[Editor’s Note: Michael Majors and Ross Merriam may have a Pro Tour on their hands, but that doesn’t mean they can sit back and not debate the week that was in competitive Magic! See whether they think the following statements are fact or fiction, then vote on who you felt debated it best!]
Michael Majors – Fiction.
Right after the Banned and Restricted announcement, I was bemoaning the fact that all of my pet decks were poor prospects for #PTOGW. My love affair with Grixis is well-documented, and I have faced fewer Savage Beatings than the one our newest SCG Tour® champion Jacob Baugh handed me in Cincinnati with Mono-Black Eldrazi. If this weekend I was simply Karn Liberated and Oblivion Sower’ed on turn 4, then I would be more than happy. Say whatever you want about Splinter Twin, but the “fun police” did a pretty good job of keeping the degeneration in check.
This format is going to be wicked fast, and while I suppose that’s great news for the #PTOGW coverage staff, I’m not particularly excited to be constantly put to the test against the likes of Affinity, Infect, and Burn.
I hate playing against Burn. Look, I get that it is what it is. The sweating of every single draw step can certainly make for some tense and exciting matches of Magic, but in reality Burn is just a fast combo deck that pushes most decks in the format to play a turn or two slower than they “should” due to the way that Modern mana bases work. It was good before, it’s better now, and I wouldn’t be shocked (Spiked?) if I played against it upwards of four times this coming weekend.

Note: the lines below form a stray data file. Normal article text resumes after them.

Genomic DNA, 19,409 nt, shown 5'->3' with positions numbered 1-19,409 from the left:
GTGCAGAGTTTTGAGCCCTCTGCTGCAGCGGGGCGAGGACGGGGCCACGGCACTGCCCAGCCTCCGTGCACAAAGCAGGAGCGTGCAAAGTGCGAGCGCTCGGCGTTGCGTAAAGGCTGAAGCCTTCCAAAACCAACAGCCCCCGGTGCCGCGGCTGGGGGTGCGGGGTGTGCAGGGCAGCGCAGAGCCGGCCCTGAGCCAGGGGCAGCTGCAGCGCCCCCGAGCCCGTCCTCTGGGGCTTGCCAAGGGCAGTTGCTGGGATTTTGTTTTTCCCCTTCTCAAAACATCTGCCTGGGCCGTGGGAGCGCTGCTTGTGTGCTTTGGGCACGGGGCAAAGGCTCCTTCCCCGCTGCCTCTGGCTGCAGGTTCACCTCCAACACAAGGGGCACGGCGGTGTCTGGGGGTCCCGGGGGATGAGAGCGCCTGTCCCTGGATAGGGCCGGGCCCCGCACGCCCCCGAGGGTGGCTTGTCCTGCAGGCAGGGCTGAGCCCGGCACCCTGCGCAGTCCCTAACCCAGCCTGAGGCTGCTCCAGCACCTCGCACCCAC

Ross Merriam – Fact:
I believe the event will certainly be more interesting now that everyone has been thrust into a significantly different format. Whether or not the long-term impact on the health of Modern is positive or negative, this event will thus be made better by the recent bans.
There are so many questions that are open entering #PTOGW. Will someone develop a top-tier Eldrazi deck? Will combo decks run rampant? What happens to G/R Tron and Jund? Without these bans, only the first question would be under debate, and that is not enough for a tournament as important as a Pro Tour. We need to have this excitement and uncertainty for Pro Tours and the bans delivered on that.
Honestly, this is part of the issue with Modern Pro Tours. The pressure to create an event that is exciting and showcases new decks is very high, and Modern is not set up well to deliver on that. I think that ultimately the best solution is to move to only Standard Pro Tours, even if Modern fans will be disappointed.
2.) Infect won #SCGCOL’s Modern Classic. It is the deck to beat approaching #SCGRegionals and #PTOGW.
Michael Majors – Fact-ish.